Friday, December 13, 2013

Savoring the Game

I stumbled upon this post earlier in the week. In it, Tori Bergquist brought up an interesting idea: episodic campaign stints.In other words, every few levels you take an in-game break from adventuring and let time pass. Tori:

 It would be interesting to consider a narrative arc which encompasses two or more decades of time. This might not have as much impact for a party of elves or other long-lived PCs, but for humans, halfings and such it could pose an interesting challenge.
I've thought about this before, but never implemented it. Rarely does a sequel pick up 10 minutes after its predecessor.  Tori goes on to say:
Not only would a campaign built around a multi-decade long narrative be interesting for its dynamics, a book like Ultimate Campaign might make more sense, providing some unique ways to flesh out lengthy downtime. You could have a campaign that ends with a four story arc involving the liberation of the city from an evil baron...then next session picks up five years later, with the PCs the legitimate saviors of the city, and a "catch up" session to see what everyone did.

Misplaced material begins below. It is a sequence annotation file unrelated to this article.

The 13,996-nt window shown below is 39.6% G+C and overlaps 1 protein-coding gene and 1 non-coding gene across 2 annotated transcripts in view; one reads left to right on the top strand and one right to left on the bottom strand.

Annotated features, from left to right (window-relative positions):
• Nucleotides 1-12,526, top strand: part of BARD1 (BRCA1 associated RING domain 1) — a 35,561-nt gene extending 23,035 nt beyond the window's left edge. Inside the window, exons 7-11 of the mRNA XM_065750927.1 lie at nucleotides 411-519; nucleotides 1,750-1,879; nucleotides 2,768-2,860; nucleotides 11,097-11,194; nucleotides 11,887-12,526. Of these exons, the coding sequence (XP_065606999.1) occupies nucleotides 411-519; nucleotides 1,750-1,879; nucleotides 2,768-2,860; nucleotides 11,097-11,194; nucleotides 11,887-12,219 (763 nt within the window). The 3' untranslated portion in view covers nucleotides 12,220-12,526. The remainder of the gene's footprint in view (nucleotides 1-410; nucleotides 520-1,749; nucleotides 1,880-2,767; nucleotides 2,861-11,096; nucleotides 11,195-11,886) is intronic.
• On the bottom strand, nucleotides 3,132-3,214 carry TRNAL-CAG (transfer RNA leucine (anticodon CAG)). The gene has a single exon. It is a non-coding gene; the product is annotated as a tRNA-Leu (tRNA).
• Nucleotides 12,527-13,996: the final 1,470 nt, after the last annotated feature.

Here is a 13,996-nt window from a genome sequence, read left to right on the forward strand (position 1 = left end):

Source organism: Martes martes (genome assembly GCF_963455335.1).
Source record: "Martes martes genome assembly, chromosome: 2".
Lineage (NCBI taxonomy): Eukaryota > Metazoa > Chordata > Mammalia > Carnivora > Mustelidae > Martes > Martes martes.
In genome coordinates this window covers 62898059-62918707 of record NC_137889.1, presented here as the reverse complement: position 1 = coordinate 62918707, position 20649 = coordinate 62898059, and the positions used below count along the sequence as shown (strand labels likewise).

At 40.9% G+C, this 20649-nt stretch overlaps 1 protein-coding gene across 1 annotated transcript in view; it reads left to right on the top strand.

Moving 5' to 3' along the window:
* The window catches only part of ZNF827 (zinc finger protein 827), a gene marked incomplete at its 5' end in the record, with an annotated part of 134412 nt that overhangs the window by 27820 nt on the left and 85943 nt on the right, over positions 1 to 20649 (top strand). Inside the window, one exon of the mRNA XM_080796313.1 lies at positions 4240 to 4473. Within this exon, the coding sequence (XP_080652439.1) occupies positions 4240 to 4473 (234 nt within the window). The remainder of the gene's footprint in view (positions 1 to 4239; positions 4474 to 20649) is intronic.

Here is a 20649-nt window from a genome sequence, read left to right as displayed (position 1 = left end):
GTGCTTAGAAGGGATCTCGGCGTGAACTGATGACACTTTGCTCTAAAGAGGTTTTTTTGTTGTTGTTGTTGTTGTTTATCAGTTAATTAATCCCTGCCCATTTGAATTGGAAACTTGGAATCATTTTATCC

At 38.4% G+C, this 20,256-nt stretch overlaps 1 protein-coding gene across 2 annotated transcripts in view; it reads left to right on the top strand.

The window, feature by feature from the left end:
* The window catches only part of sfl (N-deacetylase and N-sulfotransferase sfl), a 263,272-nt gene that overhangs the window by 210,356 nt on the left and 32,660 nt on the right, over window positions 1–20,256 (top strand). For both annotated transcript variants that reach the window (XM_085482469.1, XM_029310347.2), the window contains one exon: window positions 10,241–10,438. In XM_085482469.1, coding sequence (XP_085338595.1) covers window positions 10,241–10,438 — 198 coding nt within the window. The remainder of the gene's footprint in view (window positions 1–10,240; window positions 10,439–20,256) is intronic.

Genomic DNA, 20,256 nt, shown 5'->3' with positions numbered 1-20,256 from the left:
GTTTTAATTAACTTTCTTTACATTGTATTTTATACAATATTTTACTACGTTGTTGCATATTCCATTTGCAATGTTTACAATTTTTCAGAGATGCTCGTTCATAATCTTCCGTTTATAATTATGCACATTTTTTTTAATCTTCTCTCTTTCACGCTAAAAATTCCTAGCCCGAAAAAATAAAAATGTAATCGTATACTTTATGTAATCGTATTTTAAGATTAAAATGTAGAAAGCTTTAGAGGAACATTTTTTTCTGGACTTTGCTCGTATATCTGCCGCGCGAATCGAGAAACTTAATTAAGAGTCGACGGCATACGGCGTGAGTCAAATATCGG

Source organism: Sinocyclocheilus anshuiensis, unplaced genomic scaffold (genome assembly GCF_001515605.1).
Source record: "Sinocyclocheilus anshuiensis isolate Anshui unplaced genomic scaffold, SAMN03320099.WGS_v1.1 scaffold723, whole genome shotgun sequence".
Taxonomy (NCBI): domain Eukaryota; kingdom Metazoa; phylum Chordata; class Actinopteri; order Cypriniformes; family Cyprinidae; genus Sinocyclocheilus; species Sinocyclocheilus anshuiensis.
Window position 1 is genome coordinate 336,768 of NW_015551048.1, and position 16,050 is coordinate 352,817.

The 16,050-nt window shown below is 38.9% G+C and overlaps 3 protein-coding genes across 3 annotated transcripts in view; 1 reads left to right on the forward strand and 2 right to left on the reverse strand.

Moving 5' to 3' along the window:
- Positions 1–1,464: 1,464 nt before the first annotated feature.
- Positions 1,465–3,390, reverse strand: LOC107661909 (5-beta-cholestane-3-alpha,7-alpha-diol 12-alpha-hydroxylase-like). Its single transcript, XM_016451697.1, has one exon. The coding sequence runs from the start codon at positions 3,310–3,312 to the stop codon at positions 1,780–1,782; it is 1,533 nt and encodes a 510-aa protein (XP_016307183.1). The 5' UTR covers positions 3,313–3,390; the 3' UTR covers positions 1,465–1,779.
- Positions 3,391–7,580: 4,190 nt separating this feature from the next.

This idea fits well with the narrative style I try to have my games take. I touched on this years ago. And I have a house rule to aid in this. Every character must do his/her leveling in a settlement, and must spend an uninterrupted number of consecutive days honing skills, etc. The time required is as follows:

Next Level
Days Required
where x = next level

Now, I haven't encountered a group of players yet that doesn't have at least one person who gets bored with their character or a long campaign. Sometimes they just want to play a different game/character in order to refresh their RAM or something. In between these episodes, there's a great way to break the monotony while still moving the campaign forward. Have everyone make a level 1 NPC (commoner, expert, etc.) and have them either perform a simple escort quest or survival encounter. The events of those mini-games affect the campaign, and the players get to see them through a new light.

ICOSA is about to release our PDF of Commoners (as soon as Pure Steam hits shelves this month.) It will have plenty of ideas on how to execute this kind of mini-game. 

Until next time!